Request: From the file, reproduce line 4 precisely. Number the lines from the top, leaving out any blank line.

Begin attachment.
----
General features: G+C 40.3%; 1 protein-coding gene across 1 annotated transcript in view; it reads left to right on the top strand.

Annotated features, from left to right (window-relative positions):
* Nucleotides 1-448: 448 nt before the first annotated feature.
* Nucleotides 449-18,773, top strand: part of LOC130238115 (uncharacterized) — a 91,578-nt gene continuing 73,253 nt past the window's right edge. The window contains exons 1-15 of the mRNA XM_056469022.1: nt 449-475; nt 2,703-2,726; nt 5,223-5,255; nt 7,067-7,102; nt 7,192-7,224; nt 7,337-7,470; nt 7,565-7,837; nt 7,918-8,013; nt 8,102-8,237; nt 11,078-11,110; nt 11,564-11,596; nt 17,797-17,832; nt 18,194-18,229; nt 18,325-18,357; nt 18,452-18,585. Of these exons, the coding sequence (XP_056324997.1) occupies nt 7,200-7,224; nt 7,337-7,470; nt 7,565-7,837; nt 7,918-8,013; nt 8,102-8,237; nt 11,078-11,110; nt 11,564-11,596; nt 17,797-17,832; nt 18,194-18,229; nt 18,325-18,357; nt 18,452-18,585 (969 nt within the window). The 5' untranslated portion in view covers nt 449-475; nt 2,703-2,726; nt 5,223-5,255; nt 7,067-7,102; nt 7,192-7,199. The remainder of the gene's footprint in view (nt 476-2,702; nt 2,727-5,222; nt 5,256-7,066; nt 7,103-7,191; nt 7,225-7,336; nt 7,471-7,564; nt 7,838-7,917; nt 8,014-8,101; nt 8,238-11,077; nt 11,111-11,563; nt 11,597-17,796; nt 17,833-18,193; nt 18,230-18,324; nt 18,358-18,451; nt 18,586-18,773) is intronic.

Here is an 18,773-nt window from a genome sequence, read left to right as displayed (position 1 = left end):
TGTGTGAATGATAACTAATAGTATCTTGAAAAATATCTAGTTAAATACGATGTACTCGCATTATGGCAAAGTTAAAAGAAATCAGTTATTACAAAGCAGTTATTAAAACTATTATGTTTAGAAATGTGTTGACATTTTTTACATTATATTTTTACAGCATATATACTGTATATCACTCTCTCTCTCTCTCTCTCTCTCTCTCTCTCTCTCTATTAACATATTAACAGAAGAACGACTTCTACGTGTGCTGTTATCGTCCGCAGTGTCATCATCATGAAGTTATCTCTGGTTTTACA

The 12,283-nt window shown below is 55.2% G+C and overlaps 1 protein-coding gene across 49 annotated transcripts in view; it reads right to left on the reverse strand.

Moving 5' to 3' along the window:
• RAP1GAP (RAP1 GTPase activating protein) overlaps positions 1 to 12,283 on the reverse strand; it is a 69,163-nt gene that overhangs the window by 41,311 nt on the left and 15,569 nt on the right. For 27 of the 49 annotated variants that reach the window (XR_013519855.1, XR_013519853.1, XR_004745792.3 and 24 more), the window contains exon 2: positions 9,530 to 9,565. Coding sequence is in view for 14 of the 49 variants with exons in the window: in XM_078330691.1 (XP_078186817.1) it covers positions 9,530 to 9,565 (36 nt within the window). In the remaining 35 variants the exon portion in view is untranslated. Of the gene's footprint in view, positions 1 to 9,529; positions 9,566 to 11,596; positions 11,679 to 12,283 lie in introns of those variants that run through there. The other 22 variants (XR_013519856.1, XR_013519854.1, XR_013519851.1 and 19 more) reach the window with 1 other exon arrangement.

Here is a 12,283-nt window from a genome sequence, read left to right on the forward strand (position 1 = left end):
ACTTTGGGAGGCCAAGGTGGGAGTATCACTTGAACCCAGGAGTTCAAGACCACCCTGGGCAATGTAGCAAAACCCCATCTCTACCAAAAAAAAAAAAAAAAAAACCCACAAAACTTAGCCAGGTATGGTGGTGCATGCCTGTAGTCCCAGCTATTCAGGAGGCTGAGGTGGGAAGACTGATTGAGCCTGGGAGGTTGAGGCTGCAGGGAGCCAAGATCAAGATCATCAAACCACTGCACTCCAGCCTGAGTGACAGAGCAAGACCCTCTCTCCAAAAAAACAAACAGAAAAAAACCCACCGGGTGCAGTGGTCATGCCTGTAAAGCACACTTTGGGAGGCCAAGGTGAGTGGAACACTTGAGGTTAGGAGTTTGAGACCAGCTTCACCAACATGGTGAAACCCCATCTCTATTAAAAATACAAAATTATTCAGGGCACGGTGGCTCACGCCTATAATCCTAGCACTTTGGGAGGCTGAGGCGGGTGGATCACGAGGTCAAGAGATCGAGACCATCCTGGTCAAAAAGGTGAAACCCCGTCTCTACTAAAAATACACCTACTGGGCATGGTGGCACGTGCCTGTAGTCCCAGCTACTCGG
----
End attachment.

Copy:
* Nucleotides 449-18,773, top strand: part of LOC130238115 (uncharacterized) — a 91,578-nt gene continuing 73,253 nt past the window's right edge. The window contains exons 1-15 of the mRNA XM_056469022.1: nt 449-475; nt 2,703-2,726; nt 5,223-5,255; nt 7,067-7,102; nt 7,192-7,224; nt 7,337-7,470; nt 7,565-7,837; nt 7,918-8,013; nt 8,102-8,237; nt 11,078-11,110; nt 11,564-11,596; nt 17,797-17,832; nt 18,194-18,229; nt 18,325-18,357; nt 18,452-18,585. Of these exons, the coding sequence (XP_056324997.1) occupies nt 7,200-7,224; nt 7,337-7,470; nt 7,565-7,837; nt 7,918-8,013; nt 8,102-8,237; nt 11,078-11,110; nt 11,564-11,596; nt 17,797-17,832; nt 18,194-18,229; nt 18,325-18,357; nt 18,452-18,585 (969 nt within the window). The 5' untranslated portion in view covers nt 449-475; nt 2,703-2,726; nt 5,223-5,255; nt 7,067-7,102; nt 7,192-7,199. The remainder of the gene's footprint in view (nt 476-2,702; nt 2,727-5,222; nt 5,256-7,066; nt 7,103-7,191; nt 7,225-7,336; nt 7,471-7,564; nt 7,838-7,917; nt 8,014-8,101; nt 8,238-11,077; nt 11,111-11,563; nt 11,597-17,796; nt 17,833-18,193; nt 18,230-18,324; nt 18,358-18,451; nt 18,586-18,773) is intronic.